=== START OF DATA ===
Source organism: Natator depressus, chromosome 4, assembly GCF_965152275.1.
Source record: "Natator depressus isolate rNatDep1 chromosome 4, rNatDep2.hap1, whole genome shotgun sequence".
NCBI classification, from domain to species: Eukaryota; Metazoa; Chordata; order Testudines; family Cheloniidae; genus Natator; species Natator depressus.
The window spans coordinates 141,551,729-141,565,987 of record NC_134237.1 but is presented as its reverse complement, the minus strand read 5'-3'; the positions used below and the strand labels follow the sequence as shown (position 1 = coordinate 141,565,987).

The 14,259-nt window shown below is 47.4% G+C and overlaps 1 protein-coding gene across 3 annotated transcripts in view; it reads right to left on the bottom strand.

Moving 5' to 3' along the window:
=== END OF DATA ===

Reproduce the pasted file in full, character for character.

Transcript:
Source organism: Natator depressus, chromosome 4, assembly GCF_965152275.1.
Source record: "Natator depressus isolate rNatDep1 chromosome 4, rNatDep2.hap1, whole genome shotgun sequence".
NCBI classification, from domain to species: Eukaryota; Metazoa; Chordata; order Testudines; family Cheloniidae; genus Natator; species Natator depressus.
The window spans coordinates 141,551,729-141,565,987 of record NC_134237.1 but is presented as its reverse complement, the minus strand read 5'-3'; the positions used below and the strand labels follow the sequence as shown (position 1 = coordinate 141,565,987).

The 14,259-nt window shown below is 47.4% G+C and overlaps 1 protein-coding gene across 3 annotated transcripts in view; it reads right to left on the bottom strand.

Moving 5' to 3' along the window: